Sunday, I drive V. and T. to the airport.  T. is going to school in Chicago and V. is off to our apartment in the south of France to do some entertaining, some travelling and some painting.

Our shutters are, you won't believe, Pepto Bismol pink.  When we bought the property almost five years ago, they had just been repainted in this the original pink, so we felt that, of all the work we had to do on the apartment, shutters, even though the color is horrible, were not going to be our priority.

November 2013 marks our 5th anniversary as property owners in France and it is right and good that the shutters should be painted a color more appropriate for our setting.

We could do them in turquoise...

 We could do them in vert amande...

or strip them and not paint them  at all... NOT.
We could do them in my color of choice:  blue grey...

But we're going to do them in vert olive so that they match one of the two colors of shutters on our old olive-mill-cum-apartment building.

When we return to our little village in August, the shutters will be green!  I am excited about this as I am about the contrast it will make with the newly painted (last year) wrought iron around our balcony and Juliet balconies.  I may even entertain the thought of a planted pot or two to liven up the place.

But what I would love best of all, would be to plant a purple wisteria against the stone wall just across the stream from our balcony. It might look something like this.

 In Provence, wisterias are very happy and prolific.
Spring is late coming to Alberta so I dream of a French spring where wisterias and olive green shutters keep me warm inside.

Have a good day!


Monday, April 22, 2013

Moving Toward Retirement and the Bucket List

When I say I am going to retire this June, I don't mean that I am not going to work anymore.  Rather, I am retiring from full-time work.  I will be working part-time or doing contracts if all goes well.  Got to keep those boys in school for a while longer, and if I want to make it to Morocco (on my bucket list) next spring, I have to earn the trip.

On the political side, if all goes well, we will visit Morocco with V., my sister D. and her husband for one week.  Casablanca, Fes, Marrakech, the edge of the Sahara desert, sound just right to me.  The colors and smells and textures to be found in the country and in the souks attract me.

Here is the trip I am looking at:

This one includes a camel ride and sleep in a tent in the Sahara desert!  It's an 8 day, 7 night trip but I would like to extend the stay in Marrakech by an extra day or so...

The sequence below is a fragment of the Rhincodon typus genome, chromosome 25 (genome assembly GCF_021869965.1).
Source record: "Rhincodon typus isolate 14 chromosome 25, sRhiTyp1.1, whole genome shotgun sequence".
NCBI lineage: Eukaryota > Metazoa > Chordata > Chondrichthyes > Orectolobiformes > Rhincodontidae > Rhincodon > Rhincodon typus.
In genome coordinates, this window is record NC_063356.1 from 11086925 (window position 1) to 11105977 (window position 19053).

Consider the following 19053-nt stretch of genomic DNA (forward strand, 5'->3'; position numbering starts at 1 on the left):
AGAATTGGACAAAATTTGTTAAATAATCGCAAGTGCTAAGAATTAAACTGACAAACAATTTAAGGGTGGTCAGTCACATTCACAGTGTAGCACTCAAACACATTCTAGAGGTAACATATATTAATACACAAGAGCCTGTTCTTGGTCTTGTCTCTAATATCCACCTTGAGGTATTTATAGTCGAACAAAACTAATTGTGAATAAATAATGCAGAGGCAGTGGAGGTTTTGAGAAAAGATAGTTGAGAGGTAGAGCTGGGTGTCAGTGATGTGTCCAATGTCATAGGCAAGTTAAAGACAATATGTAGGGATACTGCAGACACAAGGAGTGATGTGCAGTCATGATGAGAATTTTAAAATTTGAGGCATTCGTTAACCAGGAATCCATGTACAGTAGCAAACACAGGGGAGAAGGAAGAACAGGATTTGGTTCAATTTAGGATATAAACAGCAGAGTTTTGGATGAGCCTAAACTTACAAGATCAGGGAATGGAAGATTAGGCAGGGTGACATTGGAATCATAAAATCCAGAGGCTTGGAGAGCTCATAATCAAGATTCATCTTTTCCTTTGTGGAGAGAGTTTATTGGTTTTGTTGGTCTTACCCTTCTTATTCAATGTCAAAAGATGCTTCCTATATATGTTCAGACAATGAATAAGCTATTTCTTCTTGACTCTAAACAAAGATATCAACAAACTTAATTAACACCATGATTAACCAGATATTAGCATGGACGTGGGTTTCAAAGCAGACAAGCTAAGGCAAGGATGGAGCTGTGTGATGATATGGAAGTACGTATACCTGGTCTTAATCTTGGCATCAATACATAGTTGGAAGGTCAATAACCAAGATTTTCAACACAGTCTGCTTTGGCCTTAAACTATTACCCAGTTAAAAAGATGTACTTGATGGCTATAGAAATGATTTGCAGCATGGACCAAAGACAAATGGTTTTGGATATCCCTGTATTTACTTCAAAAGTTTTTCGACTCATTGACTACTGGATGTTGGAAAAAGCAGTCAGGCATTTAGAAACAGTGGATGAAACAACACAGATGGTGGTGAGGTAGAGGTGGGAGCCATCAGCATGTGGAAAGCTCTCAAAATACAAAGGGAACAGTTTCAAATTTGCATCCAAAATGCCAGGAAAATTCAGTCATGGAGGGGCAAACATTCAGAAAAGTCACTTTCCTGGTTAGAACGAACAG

If you have read Julia Cameron's The Artist's Date, you will know that she recommends regular visits to different spots that can inspire you, I think Morocco would be an artist's trip.  I wish I could draw and paint but I have eyes and ears and a nose that will serve me well.

Now I just have to dream this into reality!  What are your travel dreams?


Friday, April 19, 2013

Our Boy is Coming Home!

Our boy T. has finished his 16 months of basic medical sciences in the Caribbean.  He is coming home for one week before heading out to Chicago for the rest of his medical schooling.

He has been very strong and very concentrated on his studies over the last 16 months.  He has met with adversity: very hot climate, cultural shock, living as a visible minority, living on his own, learning in less than optimum conditions and he has blossomed.

Now, we get to enjoy him for a full week before we say goodbye again on April 28th. This time, it will be a little less dramatic because he'll be only two-day's drive away in Chicago.  We intend to visit him during his first year of residence there.

T. is a city mouse so he should enjoy Chicago and all that it has to offer.  Furthermore, he looks forward to living in a northern clime once again.

Although we Skype with him weekly, I look forward to kissing and hugging him as he is an affectionate man.

Wow!  My BOY is an affectionate MAN. When did that happen?

Talk to you later,


Thursday, April 18, 2013


Ten years ago, I had a hand in bringing two soul mates together.  It was such a gratifying experience.  Today, one of the said soul mates contacted me about a possible match between a friend of hers and a friend of mine who was widowed last year.

He: A retired 60ish  healthy, active, intelligent, a little shy and very resourceful man. Shares his time between two residences, one of which is in a perpetually sunny place.
She: A 50ish teacher, active, intelligent, independent and healthy. Lives on the west coast.

Could this be a match made in heaven?  Maybe yes, maybe no but finding out will be fun.

Have a great day!


Tuesday, April 16, 2013

Why France?